- Gus Cawley
- Allison [post from Runner's World]
Several case studies have shown that distance runners even sprinters have improved their cardiovascular capacity and even running speed from using the Arc Trainer, so it is certainly an excellent option to help you prepare for your half-marathon. That, in combination with your therapy, will help with your patellofemoral pain syndrome until, and even after, you get back to running.
Here’s some additional advice for using the Arc Trainer. First, patellofemoral pain syndrome is exacerbated by higher knee flexion angles, so you’re better off lowering the incline setting on the Arc. This will have two benefits; first, it will decrease your knee joint angle, reducing compressive loading at the patellofemoral joint; second, it will increase hip muscle activation (your glutes and hamstrings), and thus will help with the propulsive phase of gait. Also, you can actively push through the balls of your feet in order to enhance plantar flexion.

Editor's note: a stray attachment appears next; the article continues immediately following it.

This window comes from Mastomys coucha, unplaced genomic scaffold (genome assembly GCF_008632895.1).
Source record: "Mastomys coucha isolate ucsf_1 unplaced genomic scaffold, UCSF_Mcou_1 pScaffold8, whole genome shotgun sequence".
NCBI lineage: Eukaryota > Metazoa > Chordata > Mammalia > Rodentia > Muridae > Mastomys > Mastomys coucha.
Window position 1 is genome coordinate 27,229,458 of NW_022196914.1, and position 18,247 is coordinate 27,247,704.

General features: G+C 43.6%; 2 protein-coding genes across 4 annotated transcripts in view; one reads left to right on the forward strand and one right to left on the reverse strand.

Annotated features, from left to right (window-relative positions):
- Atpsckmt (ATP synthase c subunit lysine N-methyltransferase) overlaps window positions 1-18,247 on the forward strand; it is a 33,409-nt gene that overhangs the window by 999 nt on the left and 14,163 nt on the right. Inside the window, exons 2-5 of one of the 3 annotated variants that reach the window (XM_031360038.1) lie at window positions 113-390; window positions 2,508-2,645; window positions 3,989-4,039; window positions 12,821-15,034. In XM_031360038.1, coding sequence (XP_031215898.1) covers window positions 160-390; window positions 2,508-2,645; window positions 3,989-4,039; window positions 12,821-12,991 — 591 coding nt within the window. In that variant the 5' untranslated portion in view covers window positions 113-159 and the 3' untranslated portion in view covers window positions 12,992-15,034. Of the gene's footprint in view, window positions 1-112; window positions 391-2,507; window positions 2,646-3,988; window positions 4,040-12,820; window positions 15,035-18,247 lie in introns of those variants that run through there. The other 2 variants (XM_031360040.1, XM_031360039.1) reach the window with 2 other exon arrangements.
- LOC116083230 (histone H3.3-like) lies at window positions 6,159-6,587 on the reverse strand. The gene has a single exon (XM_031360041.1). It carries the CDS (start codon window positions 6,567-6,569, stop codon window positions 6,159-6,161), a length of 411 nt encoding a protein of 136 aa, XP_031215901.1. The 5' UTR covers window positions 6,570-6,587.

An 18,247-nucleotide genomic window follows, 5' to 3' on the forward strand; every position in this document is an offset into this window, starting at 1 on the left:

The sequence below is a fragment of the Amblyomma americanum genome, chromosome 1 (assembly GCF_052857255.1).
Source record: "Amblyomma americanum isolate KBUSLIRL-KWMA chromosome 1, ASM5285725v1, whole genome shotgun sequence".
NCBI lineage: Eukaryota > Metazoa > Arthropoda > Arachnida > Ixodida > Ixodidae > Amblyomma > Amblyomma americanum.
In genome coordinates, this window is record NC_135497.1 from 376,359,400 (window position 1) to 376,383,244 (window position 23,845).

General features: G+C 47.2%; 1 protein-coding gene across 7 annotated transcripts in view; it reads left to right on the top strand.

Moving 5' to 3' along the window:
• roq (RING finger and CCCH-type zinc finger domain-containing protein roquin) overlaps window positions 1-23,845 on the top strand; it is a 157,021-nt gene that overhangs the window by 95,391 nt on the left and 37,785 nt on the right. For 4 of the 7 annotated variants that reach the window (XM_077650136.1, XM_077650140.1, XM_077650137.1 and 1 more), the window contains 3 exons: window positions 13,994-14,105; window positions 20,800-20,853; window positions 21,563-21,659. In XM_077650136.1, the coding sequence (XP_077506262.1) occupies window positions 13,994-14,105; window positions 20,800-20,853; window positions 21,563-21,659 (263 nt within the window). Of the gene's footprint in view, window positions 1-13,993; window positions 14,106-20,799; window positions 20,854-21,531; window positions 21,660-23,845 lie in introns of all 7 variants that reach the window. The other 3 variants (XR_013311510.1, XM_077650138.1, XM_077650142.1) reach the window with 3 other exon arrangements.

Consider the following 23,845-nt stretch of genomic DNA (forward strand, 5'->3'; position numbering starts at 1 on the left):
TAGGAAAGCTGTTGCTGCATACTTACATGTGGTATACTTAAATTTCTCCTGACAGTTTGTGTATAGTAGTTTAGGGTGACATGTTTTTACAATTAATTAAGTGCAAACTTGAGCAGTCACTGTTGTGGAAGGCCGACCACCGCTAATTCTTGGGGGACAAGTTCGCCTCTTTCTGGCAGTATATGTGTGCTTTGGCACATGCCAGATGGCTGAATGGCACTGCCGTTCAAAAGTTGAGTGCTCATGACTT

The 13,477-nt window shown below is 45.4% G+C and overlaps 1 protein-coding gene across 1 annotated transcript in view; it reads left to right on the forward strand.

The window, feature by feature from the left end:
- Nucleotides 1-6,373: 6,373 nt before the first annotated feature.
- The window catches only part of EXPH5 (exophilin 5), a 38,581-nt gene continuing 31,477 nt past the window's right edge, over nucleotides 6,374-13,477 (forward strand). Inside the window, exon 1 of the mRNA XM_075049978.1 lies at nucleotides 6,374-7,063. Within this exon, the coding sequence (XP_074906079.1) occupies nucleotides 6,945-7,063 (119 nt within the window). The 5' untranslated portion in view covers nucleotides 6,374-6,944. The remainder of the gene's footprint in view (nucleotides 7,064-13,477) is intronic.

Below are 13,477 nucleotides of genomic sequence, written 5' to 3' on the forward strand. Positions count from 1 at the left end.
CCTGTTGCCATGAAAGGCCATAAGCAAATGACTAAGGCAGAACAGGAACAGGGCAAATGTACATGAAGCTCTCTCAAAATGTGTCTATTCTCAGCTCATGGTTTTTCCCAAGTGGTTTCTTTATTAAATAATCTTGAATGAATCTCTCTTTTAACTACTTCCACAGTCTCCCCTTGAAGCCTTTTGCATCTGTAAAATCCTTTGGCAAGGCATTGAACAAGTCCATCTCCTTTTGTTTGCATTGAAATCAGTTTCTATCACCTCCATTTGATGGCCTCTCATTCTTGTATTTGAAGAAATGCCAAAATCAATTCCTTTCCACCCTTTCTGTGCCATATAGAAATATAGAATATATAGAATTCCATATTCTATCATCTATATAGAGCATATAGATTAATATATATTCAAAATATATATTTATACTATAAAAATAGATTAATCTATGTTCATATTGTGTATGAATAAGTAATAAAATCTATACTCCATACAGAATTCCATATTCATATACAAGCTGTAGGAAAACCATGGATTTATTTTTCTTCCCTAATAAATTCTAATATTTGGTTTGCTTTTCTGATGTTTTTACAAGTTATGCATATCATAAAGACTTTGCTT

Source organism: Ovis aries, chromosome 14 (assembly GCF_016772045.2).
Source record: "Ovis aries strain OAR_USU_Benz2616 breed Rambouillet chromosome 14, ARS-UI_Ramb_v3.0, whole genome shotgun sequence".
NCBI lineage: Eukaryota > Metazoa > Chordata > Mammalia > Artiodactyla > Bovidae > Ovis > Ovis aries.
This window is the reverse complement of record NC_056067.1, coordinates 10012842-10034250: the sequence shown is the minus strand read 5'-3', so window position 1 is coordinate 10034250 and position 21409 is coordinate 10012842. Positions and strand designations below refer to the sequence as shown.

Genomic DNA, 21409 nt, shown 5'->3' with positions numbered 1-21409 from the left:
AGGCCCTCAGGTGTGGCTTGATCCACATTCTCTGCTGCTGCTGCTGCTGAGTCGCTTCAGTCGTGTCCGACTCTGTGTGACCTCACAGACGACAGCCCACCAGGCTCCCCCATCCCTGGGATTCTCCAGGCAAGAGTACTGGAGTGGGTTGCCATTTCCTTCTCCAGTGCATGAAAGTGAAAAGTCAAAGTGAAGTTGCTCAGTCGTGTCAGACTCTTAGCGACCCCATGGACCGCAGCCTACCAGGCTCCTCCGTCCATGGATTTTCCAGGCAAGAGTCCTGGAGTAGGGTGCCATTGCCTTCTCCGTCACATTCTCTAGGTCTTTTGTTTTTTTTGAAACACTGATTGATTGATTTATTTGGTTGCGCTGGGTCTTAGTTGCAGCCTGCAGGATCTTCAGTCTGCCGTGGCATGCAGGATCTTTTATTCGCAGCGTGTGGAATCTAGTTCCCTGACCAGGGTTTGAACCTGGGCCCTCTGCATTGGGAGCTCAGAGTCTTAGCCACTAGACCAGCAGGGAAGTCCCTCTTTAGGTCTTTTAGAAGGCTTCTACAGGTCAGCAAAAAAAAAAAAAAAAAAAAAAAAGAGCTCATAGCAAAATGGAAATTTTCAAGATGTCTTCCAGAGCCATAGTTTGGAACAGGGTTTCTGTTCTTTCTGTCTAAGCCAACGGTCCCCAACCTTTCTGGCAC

When you’re creating your workouts, think about setting up sessions in a similar fashion to your running workouts. In other words, you can do longer duration, steady state workouts, and you can also do speed work. The Arc Trainer is excellent for high intensity interval training. If you have access to a 750 series Arc, ask someone about Adaptive Power Training. It will really help you push yourself, but it’s also very accommodating, so you’ll never feel overworked, and recovery will be relatively easy.
If you have any other questions, please let us know.
Paul M. Juris, Ed.D. Executive Director, CYBEX Research Institute
Cybex Research Institute,
Power of the Arc,
Strength and Cardio
We work with an incredible team of trainers, educators, researchers, and fitness enthusiasts to create content that matters.
Learn about our contributors.
United Kingdom Blog
Copyright © 2015 Cybex International, Inc. All rights reserved.